Irwin Allen Ginsberg was born in Newark, New Jersey, the son of poet and teacher Louis Ginsberg. In 1948, he received a B.A. degree from Columbia University. Ginsberg began writing poetry while still in school and first gained wide public recognition in 1956 with the long poem Howl. Howl has had a stormy history. When it was first recited at poetry readings, audiences cheered wildly. It was published by Lawrence Ferlinghetti's City Lights Books and printed in England. Before the printed copies could be distributed, however they were seized by U.S. custom officials as obscene. After a famous court case in which the poem was found not to be obscene, the work sold rapidly and Ginsberg's reputation was assured. Regarded as the foremost port of the Beat generation (as group of rebellious writers who opposed conformity and sough intensity of experience), Ginsberg's work is concerned with many subjects of contemporary interest, including drugs, sexual confusion, the voluntary poverty of the artist and rebel, and rejection of society. He is a poet with a significant message, and his criticism of American society is part of a long tradition of American writers who have questioned their country's values. Ginsberg received numerous honors, including a Woodbury Poetry Prize, a National Institute of Arts and Letters Award, and a National Book Award for poetry. Ginsberg was a Pulitzer Prize finalist in 1995 for his book Cosmopolitan Greetings: Poems 1986-1992. Ever the Bohemian, he had numerous occupations throughout his lifetime including dishwasher, porter, book reviewer, and spot welder. He died in April 1997 of complications due to liver cancer.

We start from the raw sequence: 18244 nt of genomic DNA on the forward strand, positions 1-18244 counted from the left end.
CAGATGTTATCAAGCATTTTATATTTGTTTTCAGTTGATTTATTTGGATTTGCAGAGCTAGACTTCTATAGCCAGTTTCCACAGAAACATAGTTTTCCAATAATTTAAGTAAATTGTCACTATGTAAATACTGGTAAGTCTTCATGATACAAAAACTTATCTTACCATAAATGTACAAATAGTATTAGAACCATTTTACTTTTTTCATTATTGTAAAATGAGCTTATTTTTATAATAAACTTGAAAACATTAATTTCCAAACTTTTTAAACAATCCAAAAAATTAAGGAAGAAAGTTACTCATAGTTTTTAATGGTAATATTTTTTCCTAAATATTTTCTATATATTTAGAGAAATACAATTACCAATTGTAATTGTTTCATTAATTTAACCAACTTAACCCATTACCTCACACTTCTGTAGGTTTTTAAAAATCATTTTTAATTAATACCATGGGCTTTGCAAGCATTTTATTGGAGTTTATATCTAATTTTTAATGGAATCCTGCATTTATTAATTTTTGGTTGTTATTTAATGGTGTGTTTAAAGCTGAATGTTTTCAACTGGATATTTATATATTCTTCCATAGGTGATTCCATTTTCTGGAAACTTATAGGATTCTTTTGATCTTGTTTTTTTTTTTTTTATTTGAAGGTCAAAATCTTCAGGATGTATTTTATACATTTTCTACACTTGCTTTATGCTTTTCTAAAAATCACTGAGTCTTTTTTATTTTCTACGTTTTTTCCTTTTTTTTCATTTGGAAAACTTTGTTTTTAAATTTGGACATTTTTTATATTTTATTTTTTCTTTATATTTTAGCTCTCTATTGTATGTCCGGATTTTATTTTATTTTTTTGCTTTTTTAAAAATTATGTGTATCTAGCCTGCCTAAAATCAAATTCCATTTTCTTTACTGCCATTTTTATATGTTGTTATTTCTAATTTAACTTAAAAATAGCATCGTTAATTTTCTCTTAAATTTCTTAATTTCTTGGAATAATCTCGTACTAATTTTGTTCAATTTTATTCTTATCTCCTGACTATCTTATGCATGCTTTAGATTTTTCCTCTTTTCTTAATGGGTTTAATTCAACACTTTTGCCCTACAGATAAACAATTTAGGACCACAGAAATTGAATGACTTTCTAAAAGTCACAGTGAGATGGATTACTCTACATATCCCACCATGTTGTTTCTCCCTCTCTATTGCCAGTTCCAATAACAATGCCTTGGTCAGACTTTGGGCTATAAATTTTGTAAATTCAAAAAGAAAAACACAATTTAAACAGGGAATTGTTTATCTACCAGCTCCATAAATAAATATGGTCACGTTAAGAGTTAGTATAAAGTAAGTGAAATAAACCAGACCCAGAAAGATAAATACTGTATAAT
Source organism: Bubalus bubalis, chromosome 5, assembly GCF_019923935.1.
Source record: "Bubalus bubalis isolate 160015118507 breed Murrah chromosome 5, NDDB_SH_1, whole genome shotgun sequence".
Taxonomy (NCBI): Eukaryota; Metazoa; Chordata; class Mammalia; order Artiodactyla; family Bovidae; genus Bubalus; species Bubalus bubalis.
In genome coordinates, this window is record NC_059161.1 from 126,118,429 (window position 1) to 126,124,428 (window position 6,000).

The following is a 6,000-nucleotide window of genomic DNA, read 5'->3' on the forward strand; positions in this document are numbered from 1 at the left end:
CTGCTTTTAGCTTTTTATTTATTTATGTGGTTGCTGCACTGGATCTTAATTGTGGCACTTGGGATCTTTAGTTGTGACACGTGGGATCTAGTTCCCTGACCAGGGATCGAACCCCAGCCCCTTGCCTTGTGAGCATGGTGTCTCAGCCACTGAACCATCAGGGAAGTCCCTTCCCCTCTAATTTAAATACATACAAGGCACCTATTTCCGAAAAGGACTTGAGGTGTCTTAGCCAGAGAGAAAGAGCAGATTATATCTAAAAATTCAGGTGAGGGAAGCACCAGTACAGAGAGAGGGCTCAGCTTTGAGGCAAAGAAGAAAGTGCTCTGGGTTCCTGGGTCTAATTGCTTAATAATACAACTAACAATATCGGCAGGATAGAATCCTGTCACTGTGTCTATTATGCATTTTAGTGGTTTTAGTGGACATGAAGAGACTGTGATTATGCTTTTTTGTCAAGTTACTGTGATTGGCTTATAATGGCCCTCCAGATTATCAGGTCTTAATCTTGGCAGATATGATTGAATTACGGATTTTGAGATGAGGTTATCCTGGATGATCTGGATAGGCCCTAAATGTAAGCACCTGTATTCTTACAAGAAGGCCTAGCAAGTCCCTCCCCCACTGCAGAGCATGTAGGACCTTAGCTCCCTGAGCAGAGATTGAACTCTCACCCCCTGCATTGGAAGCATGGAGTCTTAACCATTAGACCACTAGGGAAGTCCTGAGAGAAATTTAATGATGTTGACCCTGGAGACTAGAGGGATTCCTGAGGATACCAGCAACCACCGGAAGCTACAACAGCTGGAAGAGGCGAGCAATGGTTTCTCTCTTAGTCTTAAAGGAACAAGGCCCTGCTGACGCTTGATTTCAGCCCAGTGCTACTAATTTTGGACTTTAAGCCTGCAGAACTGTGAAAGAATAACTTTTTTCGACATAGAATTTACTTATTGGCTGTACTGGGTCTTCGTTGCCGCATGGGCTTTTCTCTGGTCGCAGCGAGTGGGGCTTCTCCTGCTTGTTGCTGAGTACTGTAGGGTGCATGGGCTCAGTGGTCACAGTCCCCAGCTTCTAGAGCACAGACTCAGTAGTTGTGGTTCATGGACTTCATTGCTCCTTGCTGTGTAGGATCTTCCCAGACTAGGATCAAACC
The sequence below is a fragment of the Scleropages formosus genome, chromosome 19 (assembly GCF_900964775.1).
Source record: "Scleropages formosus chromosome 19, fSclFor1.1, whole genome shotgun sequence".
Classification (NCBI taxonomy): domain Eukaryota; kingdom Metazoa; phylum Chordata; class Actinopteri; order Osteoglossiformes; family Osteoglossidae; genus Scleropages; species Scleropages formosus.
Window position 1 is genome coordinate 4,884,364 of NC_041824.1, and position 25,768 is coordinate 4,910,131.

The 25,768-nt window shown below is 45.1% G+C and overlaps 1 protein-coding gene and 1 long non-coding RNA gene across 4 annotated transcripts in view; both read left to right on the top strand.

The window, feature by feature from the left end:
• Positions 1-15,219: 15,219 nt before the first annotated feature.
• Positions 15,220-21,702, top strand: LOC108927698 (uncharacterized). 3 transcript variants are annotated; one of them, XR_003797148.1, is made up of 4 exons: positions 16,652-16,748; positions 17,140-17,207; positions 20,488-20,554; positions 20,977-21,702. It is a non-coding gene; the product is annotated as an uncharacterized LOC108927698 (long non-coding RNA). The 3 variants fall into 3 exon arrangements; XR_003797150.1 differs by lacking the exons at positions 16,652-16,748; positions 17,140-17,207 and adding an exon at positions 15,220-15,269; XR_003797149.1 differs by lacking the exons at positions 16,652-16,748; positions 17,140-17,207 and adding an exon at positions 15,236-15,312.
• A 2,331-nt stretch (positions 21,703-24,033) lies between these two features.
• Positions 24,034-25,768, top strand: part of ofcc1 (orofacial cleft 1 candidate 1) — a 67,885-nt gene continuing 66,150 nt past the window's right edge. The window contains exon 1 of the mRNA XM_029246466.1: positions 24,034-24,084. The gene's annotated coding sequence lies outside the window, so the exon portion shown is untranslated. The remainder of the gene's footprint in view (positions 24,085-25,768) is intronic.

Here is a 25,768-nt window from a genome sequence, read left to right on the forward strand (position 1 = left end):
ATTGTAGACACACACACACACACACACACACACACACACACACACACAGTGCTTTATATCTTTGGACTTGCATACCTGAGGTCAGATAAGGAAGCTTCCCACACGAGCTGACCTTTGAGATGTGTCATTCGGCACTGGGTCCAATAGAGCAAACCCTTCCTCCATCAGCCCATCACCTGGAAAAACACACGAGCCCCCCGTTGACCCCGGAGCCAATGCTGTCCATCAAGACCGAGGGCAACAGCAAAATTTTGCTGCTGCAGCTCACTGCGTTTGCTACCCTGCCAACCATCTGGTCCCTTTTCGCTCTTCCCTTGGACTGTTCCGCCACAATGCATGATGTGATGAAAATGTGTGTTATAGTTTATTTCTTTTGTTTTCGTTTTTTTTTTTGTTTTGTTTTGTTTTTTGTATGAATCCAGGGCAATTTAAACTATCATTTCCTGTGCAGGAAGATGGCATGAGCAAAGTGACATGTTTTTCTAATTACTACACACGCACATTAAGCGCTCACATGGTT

Poet, artist, and practicing physician of Rutherford, New Jersey, William Carlos Williams wrote poetry that was experimental in form, ranging from imagism to objectivism, with great originality of idiom and human vitality. Credited with changing and directing American poetry toward a new metric and language, he also wrote a large number of short stories and novels. Paterson (1946--58), about the New Jersey city of that name, was his epic and places him with Ezra Pound of the Cantos as one of the great shapers of the long poem in this century. National recognition did not come early, but eventually Williams received many honors, including a vice-presidency of the National Institute of Arts and Letters (1952); the Bollingen Prize (1953); the $5,000 fellowship of the Academy of American Poets; the Loines Award for poetry of the National Institute of Arts and Letters (1948); and the Brandeis Award (1957). Book II of Paterson received the first National Book Award for poetry in 1949. Williams was named consultant in poetry in English to the Library of Congress for 1952--53. Williams's continuously inventive style anchored not only objectivism, the school to which he most properly belongs, but also a long line of subsequent poets as various as Robert Lowell, Frank O'Hara, and Allen Ginsberg. With Stevens, he forms one of the most important sources of a specifically American tradition of modernism. In addition to his earlier honors, Williams received two important awards posthumously, the Pulitzer Prize for Poetry (1963) and the Gold Medal for Poetry from the National Institute of Arts and Letters (1963).